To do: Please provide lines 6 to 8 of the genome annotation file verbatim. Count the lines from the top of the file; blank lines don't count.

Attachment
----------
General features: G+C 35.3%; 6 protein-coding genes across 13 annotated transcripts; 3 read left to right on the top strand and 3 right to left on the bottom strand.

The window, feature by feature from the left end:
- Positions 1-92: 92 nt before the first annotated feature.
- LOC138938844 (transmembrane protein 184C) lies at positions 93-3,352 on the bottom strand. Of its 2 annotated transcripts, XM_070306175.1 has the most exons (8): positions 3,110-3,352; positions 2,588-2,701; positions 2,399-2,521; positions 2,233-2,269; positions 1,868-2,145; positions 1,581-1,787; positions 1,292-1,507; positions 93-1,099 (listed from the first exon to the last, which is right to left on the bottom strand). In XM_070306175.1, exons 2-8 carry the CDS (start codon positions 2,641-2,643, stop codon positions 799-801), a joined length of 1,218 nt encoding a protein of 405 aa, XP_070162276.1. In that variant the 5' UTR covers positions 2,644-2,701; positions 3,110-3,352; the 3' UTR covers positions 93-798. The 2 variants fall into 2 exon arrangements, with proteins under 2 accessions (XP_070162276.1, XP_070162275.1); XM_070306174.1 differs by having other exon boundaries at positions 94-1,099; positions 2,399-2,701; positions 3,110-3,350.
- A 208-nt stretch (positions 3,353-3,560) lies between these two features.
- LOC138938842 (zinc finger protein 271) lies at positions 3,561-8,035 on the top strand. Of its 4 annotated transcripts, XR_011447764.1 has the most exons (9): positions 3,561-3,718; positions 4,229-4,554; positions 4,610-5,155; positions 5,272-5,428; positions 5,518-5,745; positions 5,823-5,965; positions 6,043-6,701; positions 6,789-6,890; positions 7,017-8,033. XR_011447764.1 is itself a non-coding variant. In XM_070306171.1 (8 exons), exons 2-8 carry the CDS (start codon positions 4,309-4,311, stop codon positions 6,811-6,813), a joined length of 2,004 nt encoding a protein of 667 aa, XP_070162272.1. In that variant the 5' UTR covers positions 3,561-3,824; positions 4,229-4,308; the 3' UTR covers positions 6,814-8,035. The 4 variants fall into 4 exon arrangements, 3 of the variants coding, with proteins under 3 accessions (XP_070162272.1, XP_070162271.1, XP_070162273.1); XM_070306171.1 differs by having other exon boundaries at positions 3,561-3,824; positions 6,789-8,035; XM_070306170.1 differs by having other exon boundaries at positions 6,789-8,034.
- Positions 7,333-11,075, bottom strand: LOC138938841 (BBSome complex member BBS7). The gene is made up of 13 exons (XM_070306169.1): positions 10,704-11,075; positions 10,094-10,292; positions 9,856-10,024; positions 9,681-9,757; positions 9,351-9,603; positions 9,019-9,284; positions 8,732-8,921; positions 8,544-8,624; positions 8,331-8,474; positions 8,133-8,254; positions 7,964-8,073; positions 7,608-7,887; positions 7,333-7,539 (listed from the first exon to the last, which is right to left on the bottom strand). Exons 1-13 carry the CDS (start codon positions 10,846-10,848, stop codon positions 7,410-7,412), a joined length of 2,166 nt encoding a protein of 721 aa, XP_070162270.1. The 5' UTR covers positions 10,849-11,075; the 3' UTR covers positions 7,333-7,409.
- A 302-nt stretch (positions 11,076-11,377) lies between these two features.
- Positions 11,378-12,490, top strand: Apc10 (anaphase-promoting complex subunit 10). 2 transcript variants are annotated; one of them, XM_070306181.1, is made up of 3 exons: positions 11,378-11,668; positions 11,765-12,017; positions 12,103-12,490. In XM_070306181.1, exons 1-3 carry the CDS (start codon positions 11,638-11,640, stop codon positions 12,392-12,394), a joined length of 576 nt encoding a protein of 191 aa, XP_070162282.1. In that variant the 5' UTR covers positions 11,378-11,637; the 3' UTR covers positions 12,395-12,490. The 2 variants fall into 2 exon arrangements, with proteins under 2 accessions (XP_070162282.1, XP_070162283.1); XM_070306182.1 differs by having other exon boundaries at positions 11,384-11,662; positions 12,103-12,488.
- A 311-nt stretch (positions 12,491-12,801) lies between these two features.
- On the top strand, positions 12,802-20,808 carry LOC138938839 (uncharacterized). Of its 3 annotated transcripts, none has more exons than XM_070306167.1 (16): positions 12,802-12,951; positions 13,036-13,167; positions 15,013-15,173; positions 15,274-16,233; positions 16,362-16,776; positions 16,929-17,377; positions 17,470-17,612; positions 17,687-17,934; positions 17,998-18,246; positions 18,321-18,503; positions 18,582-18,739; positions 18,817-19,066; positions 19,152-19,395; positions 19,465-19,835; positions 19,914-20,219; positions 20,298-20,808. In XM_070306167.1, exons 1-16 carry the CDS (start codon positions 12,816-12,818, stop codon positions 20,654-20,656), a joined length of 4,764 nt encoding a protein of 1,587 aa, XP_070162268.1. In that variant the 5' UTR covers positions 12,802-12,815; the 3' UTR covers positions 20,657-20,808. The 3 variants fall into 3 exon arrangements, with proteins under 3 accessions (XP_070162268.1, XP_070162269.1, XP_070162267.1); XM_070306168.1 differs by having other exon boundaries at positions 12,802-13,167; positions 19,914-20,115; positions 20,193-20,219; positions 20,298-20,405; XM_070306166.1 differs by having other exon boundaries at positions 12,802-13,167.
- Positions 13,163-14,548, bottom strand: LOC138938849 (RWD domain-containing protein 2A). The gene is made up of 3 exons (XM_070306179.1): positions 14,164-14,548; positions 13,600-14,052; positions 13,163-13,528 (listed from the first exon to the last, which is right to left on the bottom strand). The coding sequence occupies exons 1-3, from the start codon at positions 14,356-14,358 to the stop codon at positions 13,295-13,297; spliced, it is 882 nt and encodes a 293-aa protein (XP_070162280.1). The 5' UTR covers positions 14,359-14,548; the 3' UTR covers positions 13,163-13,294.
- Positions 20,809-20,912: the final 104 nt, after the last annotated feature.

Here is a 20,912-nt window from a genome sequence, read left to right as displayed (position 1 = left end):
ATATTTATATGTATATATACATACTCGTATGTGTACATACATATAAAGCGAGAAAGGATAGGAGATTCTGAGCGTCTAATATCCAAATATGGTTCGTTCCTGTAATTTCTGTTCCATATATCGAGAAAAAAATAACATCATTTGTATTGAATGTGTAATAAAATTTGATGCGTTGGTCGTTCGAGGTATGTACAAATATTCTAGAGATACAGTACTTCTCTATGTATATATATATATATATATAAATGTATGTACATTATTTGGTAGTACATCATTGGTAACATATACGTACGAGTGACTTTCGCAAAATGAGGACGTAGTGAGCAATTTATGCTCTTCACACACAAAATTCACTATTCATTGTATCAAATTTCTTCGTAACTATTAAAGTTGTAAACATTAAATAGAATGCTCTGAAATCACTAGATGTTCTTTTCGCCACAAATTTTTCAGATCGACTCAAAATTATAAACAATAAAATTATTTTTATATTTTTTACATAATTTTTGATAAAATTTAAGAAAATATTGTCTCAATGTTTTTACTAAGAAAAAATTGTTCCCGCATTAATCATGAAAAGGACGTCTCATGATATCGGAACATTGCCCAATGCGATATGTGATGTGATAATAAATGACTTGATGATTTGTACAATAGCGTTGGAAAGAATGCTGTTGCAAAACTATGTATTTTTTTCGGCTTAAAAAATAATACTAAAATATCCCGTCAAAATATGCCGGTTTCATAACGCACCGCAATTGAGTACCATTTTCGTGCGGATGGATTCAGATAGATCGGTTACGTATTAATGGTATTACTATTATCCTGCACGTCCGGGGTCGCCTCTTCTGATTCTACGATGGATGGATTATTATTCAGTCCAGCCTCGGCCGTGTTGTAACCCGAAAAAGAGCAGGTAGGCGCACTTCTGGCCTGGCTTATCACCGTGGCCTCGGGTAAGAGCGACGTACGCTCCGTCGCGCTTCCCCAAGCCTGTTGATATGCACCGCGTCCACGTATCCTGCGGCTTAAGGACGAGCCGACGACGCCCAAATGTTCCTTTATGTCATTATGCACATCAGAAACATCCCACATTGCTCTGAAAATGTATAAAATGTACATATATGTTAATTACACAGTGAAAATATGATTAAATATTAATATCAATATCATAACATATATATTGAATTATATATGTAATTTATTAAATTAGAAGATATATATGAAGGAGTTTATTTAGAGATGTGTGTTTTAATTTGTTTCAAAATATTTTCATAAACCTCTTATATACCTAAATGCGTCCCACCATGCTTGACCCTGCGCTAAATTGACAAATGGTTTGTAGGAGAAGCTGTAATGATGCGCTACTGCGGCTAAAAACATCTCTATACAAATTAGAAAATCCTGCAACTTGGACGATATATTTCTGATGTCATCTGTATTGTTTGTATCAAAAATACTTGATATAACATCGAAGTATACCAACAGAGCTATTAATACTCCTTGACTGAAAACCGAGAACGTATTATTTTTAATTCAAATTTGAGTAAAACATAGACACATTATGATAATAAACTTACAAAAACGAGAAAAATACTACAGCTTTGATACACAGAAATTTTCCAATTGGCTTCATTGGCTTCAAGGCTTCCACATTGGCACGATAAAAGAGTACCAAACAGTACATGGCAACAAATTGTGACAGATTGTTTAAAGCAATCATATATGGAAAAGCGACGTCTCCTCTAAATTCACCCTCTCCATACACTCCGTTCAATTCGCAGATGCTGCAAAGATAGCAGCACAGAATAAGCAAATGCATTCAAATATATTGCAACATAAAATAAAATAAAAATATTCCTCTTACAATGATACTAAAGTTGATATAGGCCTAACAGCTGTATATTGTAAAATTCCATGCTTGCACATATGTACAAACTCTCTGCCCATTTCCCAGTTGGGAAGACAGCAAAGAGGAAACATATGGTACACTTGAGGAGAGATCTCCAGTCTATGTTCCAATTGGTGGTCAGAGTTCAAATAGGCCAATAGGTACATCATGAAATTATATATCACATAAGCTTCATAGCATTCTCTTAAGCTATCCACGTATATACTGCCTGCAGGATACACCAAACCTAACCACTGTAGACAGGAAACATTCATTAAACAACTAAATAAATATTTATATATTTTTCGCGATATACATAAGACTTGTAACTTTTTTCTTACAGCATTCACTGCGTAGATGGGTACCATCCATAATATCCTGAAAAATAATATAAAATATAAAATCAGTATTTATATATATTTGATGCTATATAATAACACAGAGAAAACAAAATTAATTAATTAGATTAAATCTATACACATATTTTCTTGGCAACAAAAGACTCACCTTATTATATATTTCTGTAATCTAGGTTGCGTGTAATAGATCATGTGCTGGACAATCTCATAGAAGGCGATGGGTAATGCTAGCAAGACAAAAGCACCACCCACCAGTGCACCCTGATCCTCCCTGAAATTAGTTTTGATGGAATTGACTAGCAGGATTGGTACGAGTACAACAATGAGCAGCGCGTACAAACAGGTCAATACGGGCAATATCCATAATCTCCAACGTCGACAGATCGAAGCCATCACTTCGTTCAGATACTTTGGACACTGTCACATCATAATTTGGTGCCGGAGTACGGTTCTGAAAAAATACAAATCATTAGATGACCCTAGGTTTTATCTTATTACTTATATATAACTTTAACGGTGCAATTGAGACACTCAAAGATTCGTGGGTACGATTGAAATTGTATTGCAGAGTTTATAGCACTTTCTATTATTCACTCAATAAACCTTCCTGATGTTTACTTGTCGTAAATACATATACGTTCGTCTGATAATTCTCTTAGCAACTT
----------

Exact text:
- LOC138938842 (zinc finger protein 271) lies at positions 3,561-8,035 on the top strand. Of its 4 annotated transcripts, XR_011447764.1 has the most exons (9): positions 3,561-3,718; positions 4,229-4,554; positions 4,610-5,155; positions 5,272-5,428; positions 5,518-5,745; positions 5,823-5,965; positions 6,043-6,701; positions 6,789-6,890; positions 7,017-8,033. XR_011447764.1 is itself a non-coding variant. In XM_070306171.1 (8 exons), exons 2-8 carry the CDS (start codon positions 4,309-4,311, stop codon positions 6,811-6,813), a joined length of 2,004 nt encoding a protein of 667 aa, XP_070162272.1. In that variant the 5' UTR covers positions 3,561-3,824; positions 4,229-4,308; the 3' UTR covers positions 6,814-8,035. The 4 variants fall into 4 exon arrangements, 3 of the variants coding, with proteins under 3 accessions (XP_070162272.1, XP_070162271.1, XP_070162273.1); XM_070306171.1 differs by having other exon boundaries at positions 3,561-3,824; positions 6,789-8,035; XM_070306170.1 differs by having other exon boundaries at positions 6,789-8,034.
- Positions 7,333-11,075, bottom strand: LOC138938841 (BBSome complex member BBS7). The gene is made up of 13 exons (XM_070306169.1): positions 10,704-11,075; positions 10,094-10,292; positions 9,856-10,024; positions 9,681-9,757; positions 9,351-9,603; positions 9,019-9,284; positions 8,732-8,921; positions 8,544-8,624; positions 8,331-8,474; positions 8,133-8,254; positions 7,964-8,073; positions 7,608-7,887; positions 7,333-7,539 (listed from the first exon to the last, which is right to left on the bottom strand). Exons 1-13 carry the CDS (start codon positions 10,846-10,848, stop codon positions 7,410-7,412), a joined length of 2,166 nt encoding a protein of 721 aa, XP_070162270.1. The 5' UTR covers positions 10,849-11,075; the 3' UTR covers positions 7,333-7,409.
- A 302-nt stretch (positions 11,076-11,377) lies between these two features.